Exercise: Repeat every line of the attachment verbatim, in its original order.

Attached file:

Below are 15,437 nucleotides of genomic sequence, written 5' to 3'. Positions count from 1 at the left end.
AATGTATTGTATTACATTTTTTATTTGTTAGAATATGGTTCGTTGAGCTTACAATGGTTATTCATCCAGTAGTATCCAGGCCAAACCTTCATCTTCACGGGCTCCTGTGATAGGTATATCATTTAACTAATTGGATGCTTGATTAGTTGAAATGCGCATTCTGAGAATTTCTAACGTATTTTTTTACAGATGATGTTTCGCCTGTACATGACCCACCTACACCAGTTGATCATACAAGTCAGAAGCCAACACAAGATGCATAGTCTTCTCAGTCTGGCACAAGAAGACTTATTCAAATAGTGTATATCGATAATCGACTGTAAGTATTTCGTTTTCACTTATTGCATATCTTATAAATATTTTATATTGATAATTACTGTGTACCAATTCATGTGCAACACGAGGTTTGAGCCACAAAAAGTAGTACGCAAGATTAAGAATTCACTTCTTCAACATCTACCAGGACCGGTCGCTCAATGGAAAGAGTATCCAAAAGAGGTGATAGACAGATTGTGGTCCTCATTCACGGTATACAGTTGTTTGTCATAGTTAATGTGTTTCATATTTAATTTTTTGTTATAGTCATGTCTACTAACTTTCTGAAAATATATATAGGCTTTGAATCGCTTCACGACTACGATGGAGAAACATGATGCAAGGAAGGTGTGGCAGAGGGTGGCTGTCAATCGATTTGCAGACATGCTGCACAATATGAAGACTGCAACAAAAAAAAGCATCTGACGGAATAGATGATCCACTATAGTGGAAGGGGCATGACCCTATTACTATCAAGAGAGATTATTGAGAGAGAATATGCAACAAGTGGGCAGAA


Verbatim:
Below are 15,437 nucleotides of genomic sequence, written 5' to 3'. Positions count from 1 at the left end.
AATGTATTGTATTACATTTTTTATTTGTTAGAATATGGTTCGTTGAGCTTACAATGGTTATTCATCCAGTAGTATCCAGGCCAAACCTTCATCTTCACGGGCTCCTGTGATAGGTATATCATTTAACTAATTGGATGCTTGATTAGTTGAAATGCGCATTCTGAGAATTTCTAACGTATTTTTTTACAGATGATGTTTCGCCTGTACATGACCCACCTACACCAGTTGATCATACAAGTCAGAAGCCAACACAAGATGCATAGTCTTCTCAGTCTGGCACAAGAAGACTTATTCAAATAGTGTATATCGATAATCGACTGTAAGTATTTCGTTTTCACTTATTGCATATCTTATAAATATTTTATATTGATAATTACTGTGTACCAATTCATGTGCAACACGAGGTTTGAGCCACAAAAAGTAGTACGCAAGATTAAGAATTCACTTCTTCAACATCTACCAGGACCGGTCGCTCAATGGAAAGAGTATCCAAAAGAGGTGATAGACAGATTGTGGTCCTCATTCACGGTATACAGTTGTTTGTCATAGTTAATGTGTTTCATATTTAATTTTTTGTTATAGTCATGTCTACTAACTTTCTGAAAATATATATAGGCTTTGAATCGCTTCACGACTACGATGGAGAAACATGATGCAAGGAAGGTGTGGCAGAGGGTGGCTGTCAATCGATTTGCAGACATGCTGCACAATATGAAGACTGCAACAAAAAAAAGCATCTGACGGAATAGATGATCCACTATAGTGGAAGGGGCATGACCCTATTACTATCAAGAGAGATTATTGAGAGAGAATATGCAACAAGTGGGCAGAA